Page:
This is the one area where I'm better with degrees than with radians - and I suspect that's only because I don't particularly notice when radian angles are close to $\frac{\pi}{4}$, but I do when degree angles are close to 45º.

This one's a trickier one than we've been looking at, but I'm sure you can manage; there's also a simple version: for angles very near 45º, 0.7 is a good guess for both sine and cosine. (In fact, $\sin(45º) = \cos(45º) = \frac{\sqrt{2}}{2} \simeq 0.707$, which is about 1% more than 0.7.)

However, such a rough answer for, say, $\sin(43º)$, would be unacceptable for the true mathematical ninja. So how can we adjust our answer?

Well... unless you're doing Further Maths, Taylor series probably don't concern you. Even if you are, you probably only get to see the more specific Maclaurin series. However, it's a useful little feller here:

$f(X + x) \simeq f(X) + x f^\prime(X)$.

Who to the what now? Well, what it means is, if you move a small distance from a known value, you can use the derivative to figure out a guess for the new answer. In this case, we have $X = 45º$, or - since we're doing calculus - $\frac{\pi}{4}$ radians.

When we're x radians away from π/4, this becomes:

$\sin(\frac{\pi}{4} + x) \simeq 0.707 ( 1 + x )$

$\cos(\frac{\pi}{4} + x) \simeq 0.707 ( 1 - x )$

Now we're in business - because we know that you can convert degrees to radians using the magic number $\frac{7}{400}$ - which is 1.75%. Can you see where this is going yet?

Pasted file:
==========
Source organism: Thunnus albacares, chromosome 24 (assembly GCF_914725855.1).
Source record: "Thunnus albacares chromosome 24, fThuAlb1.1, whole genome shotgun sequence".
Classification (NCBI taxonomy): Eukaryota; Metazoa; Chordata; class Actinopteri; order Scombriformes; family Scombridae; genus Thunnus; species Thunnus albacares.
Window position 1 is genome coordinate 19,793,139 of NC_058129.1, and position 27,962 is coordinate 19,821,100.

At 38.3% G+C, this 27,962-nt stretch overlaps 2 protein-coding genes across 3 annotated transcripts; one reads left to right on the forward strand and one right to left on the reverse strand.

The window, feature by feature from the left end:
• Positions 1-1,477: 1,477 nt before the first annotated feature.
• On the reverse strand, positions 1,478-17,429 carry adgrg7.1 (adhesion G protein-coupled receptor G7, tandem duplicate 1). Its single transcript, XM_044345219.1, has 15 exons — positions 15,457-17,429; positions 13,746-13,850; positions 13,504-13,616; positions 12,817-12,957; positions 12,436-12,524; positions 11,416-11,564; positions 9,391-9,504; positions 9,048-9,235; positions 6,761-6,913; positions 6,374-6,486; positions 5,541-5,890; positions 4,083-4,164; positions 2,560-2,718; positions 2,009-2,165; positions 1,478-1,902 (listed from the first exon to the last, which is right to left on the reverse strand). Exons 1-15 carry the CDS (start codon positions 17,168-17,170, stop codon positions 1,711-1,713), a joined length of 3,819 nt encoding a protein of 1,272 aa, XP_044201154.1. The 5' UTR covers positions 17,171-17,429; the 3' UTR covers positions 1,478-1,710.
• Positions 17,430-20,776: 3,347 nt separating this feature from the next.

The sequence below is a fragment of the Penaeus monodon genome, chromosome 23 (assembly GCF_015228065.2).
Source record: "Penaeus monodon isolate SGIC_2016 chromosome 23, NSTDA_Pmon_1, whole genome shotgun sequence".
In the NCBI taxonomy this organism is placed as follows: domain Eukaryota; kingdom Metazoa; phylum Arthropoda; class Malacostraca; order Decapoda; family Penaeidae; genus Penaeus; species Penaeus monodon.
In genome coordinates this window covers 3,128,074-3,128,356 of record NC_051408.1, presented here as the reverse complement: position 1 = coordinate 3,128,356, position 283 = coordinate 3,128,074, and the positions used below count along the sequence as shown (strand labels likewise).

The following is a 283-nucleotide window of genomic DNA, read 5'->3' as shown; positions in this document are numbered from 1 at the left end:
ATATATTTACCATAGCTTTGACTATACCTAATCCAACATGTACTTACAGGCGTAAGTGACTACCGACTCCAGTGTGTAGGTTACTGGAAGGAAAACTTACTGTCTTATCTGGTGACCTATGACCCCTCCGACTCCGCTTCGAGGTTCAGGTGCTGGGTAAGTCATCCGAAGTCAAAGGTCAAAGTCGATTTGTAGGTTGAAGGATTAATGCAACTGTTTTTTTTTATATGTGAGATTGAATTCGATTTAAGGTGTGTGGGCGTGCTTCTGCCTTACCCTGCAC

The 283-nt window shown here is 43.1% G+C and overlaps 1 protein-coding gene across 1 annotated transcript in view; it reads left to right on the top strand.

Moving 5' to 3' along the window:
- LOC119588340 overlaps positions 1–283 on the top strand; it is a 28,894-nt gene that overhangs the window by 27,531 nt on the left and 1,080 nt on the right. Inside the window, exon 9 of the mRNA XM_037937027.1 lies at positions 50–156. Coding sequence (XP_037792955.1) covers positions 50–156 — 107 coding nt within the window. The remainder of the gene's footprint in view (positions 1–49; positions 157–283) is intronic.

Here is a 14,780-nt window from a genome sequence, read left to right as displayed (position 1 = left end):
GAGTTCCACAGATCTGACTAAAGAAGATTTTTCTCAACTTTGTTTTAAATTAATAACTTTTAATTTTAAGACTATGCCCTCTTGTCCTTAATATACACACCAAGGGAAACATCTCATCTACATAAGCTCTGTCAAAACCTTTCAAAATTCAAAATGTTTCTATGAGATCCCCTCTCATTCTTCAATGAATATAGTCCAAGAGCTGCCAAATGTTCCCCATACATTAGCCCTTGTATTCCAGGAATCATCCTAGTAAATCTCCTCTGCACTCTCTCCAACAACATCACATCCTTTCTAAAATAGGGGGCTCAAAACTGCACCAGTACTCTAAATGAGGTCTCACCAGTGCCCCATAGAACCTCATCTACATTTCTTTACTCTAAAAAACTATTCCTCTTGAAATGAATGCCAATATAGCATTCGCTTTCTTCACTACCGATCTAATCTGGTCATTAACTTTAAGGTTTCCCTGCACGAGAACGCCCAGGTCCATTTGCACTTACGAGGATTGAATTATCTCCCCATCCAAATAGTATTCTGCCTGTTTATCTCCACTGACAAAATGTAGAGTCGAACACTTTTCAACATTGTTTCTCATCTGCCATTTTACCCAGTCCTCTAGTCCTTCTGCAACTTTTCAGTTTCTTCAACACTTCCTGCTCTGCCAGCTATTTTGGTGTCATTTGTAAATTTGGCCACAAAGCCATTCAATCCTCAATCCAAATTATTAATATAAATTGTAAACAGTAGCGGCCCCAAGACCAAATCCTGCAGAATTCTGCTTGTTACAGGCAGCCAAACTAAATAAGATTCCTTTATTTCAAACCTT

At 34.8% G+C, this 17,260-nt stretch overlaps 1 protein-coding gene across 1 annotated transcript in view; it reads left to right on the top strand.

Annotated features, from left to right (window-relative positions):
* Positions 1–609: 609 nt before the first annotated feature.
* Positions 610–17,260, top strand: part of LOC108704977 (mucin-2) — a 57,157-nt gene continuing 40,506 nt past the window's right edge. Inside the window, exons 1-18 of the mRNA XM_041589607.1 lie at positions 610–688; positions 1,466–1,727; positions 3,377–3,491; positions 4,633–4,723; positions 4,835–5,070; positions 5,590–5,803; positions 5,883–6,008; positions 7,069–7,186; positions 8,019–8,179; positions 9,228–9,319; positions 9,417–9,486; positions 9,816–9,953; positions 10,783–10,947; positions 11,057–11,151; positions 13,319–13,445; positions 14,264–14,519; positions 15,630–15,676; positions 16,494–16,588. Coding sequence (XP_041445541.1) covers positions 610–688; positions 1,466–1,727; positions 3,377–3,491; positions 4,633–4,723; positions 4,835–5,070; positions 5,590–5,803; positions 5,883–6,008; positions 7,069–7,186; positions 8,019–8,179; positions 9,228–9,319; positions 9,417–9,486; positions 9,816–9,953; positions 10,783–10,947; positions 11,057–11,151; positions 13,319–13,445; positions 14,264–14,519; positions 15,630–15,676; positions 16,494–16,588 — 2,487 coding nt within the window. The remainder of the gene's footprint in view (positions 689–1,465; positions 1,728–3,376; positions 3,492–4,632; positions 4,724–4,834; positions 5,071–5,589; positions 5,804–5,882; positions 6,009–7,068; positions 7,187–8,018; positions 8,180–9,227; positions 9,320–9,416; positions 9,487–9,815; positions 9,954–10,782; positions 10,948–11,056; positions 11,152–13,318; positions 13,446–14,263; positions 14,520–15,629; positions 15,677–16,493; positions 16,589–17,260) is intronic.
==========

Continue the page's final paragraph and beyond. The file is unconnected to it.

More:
To work out $\sin(43º)$, you say 'it's two degrees below 45, so I need to minus 3.5% from sin(45º), which is 1% more than 0.7. So, it's 0.7 minus 2.5%, and 2.5% of 0.7 is about 0.02, making 0.68. (It's actually 0.682 - if I'd thought through the details a bit better, I'd have got that).

How about $\cos(40º)$? That's 5º below 45, so I need to add $5 \times 1.75% = 8.75%$ on to 0.707, or 9.75% onto 0.7. That'll be close enough to 0.77 as makes no odds - in fact, it's 0.766. Again, less lazy calculation would have got me closer, but not exactly there.

As an exercise, you can try applying the Taylor series near other known values of $\sin(x)$ and $\cos(x)$, even $\tan(x)$ if you're feeling brave.

## Colin

Colin is a Weymouth maths tutor, author of several Maths For Dummies books and A-level maths guides. He started Flying Colours Maths in 2008.
He lives with an espresso pot and nothing to prove.